Proceedings against the Al-Shabaab extremists are tried before military courts, but human rights activists are critical of their procedures and judgements. The most severe form of punishment, the death penalty, is still practised. Al-Shabaab was driven out of Mogadishu with international assistance, and yet it continues to carry out numerous attacks in the city and elsewhere. In the wake of the long war, the human rights situation in the country is disastrous. People are summarily executed without trial, and often violent attacks are waged on groups and individuals. In the area under Al-Shabaab influence, where a stricter form of Shari‘a is in effect, there are serious human rights violations, including executions by stoning.
Sunni Muslims are thought to make up nearly 100 percent of the population  and other religious communities are very small. There are also some Shia Muslims. Around 94 percent of the population are of Cushite descent and share the Somali language and Muslim faith.
Tolerant Sufi Islam was once widespread in Somalia and, for centuries, relations with other religions were good. In the past 20 years, however, Islamist extremism has prevailed in the country. Violence was widely present in the country during the period under review. The existence of Daesh (ISIS) as well as Al-Qaeda and Al-Shabaab were confirmed by sources including the Church.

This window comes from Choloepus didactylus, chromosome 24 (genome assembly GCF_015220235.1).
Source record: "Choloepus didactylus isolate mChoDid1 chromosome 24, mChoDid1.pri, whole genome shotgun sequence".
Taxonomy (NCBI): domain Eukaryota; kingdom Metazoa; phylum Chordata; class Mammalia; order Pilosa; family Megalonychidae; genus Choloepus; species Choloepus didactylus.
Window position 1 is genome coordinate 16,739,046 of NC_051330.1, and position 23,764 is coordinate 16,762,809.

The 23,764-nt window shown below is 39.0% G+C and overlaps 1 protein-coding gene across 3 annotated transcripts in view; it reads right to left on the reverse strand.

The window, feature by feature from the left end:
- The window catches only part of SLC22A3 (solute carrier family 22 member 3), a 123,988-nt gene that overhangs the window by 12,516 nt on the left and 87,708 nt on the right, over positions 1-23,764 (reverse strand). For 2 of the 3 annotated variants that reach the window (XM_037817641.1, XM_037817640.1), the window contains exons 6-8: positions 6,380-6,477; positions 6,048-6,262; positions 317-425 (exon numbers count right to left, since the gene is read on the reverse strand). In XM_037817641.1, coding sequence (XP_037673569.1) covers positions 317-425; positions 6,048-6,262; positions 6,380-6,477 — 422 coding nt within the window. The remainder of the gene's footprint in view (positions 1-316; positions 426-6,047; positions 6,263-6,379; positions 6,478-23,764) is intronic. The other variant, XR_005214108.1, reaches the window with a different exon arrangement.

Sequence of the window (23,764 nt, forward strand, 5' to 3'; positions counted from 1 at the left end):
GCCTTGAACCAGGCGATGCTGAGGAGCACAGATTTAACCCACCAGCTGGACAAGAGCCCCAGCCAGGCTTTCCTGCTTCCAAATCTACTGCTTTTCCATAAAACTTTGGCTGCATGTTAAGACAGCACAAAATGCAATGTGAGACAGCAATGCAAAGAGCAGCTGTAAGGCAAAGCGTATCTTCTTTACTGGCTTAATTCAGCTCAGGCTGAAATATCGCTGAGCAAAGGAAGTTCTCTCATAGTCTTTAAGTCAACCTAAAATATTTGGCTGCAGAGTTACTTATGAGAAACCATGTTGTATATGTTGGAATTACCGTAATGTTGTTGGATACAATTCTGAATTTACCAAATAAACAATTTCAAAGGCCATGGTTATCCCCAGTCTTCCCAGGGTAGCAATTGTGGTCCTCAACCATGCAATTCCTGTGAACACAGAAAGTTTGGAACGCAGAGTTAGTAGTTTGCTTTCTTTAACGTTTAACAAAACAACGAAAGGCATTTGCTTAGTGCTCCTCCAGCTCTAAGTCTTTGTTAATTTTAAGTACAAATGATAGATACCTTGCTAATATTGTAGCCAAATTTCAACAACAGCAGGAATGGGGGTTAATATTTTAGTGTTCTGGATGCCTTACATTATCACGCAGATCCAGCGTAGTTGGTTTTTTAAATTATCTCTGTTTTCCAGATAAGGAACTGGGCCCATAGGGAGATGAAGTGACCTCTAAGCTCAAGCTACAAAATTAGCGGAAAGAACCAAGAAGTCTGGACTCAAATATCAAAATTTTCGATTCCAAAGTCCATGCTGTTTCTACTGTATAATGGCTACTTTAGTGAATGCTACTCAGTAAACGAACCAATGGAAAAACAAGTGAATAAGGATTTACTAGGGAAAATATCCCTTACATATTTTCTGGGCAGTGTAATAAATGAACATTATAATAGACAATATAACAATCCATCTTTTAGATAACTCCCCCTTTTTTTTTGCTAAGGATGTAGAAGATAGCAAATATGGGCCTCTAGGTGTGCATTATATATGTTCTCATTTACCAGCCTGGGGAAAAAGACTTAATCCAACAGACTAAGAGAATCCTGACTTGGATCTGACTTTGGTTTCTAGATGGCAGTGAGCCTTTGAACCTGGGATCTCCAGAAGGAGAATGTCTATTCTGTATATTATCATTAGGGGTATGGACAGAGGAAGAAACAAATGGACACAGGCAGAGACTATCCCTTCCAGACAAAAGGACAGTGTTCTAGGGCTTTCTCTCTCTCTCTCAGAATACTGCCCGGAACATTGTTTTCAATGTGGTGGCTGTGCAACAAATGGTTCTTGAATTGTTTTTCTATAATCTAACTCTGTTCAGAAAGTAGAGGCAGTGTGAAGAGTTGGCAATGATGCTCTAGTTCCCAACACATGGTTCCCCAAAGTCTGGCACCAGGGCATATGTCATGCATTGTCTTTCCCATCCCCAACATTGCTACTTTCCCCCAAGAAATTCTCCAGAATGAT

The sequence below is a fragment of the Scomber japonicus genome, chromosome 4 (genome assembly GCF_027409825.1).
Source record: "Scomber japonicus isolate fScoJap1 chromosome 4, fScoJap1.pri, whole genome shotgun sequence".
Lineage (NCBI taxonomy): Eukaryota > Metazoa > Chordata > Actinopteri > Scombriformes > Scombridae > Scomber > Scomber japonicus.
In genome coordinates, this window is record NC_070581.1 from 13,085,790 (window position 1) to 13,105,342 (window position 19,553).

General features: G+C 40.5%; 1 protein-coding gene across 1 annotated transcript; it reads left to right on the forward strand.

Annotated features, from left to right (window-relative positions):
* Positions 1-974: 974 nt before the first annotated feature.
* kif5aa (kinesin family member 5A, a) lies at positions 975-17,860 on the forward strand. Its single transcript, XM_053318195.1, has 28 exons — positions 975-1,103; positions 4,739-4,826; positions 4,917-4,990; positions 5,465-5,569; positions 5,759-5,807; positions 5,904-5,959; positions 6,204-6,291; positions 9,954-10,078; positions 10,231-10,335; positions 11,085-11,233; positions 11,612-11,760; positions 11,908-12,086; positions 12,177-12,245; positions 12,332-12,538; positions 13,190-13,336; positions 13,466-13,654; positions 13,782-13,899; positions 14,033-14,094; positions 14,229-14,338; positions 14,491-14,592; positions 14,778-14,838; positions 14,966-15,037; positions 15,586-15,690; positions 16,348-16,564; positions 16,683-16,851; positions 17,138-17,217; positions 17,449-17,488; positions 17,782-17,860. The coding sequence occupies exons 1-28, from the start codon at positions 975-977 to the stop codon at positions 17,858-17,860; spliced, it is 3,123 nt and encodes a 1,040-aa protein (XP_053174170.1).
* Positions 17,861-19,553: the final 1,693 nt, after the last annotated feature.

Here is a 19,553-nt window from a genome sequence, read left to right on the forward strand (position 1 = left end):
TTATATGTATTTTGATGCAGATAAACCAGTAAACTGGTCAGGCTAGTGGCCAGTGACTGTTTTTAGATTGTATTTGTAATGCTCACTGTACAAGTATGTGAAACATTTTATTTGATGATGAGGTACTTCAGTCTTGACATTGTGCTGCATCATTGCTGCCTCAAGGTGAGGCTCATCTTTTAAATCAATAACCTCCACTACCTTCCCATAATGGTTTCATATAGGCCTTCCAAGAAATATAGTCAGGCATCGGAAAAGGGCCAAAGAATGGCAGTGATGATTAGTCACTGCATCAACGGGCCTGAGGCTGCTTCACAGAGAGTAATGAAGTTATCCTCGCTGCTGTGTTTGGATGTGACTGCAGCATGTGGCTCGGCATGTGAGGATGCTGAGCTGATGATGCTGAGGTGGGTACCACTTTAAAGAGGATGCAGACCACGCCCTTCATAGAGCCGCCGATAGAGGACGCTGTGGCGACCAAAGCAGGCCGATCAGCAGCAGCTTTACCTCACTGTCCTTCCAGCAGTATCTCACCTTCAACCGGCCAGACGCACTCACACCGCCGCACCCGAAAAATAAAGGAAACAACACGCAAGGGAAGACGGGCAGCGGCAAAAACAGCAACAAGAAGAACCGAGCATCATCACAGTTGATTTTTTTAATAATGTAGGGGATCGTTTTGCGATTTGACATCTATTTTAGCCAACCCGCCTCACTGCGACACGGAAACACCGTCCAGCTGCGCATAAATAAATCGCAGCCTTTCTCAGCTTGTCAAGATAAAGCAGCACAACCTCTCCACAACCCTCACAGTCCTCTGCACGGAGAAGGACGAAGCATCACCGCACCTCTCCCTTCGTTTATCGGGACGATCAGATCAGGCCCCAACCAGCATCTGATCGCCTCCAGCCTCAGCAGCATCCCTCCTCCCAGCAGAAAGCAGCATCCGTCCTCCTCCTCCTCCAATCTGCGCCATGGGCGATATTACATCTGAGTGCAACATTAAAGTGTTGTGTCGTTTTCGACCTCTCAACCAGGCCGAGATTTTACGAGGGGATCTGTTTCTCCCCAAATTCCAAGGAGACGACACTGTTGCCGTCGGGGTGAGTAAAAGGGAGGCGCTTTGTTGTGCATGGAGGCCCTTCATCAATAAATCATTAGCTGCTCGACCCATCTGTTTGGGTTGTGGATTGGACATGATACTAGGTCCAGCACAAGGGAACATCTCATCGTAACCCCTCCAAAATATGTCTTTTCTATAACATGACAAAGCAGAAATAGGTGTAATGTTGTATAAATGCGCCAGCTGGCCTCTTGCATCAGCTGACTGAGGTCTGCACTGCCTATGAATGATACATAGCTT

As Western intelligence reports have reported, Somalia is now understood to have Daesh cells. They are said to be former Al-Shabaab fighters who joined up with foreign fighters from the Middle East and who have been coming to Somalia in the wake of Daesh’s defeat in Syria and Iraq.The Apostolic Administrator of Mogadishu, Bishop Giorgio Bertin of Djibouti, confirmed their presence in Somalia. The Somali press has reported on this as well. The extremist militants are thought to be active mainly in Puntland, the partially autonomous region in the north-east of the country.
Somalia’s small number of Christians includes immigrants from neighbouring countries. A small community of Somali Christians lives in Mogadishu, with about 30 mostly older faithful. They are in hiding, out of fear of reprisals from militants. They are forced to practise their faith underground, Father Stefano Tollu, the military chaplain of the Italian section of the training mission financed by the European Union, managed to contact a member of the community. Moses (not his real name) is a Christian who grew up when Somalia was an Italian colony. The rare meeting was kept brief in order not to arouse suspicion. Nevertheless, according to Father Tollu, the encounter was very intense. Moses said his community of Somali Catholics were under threat.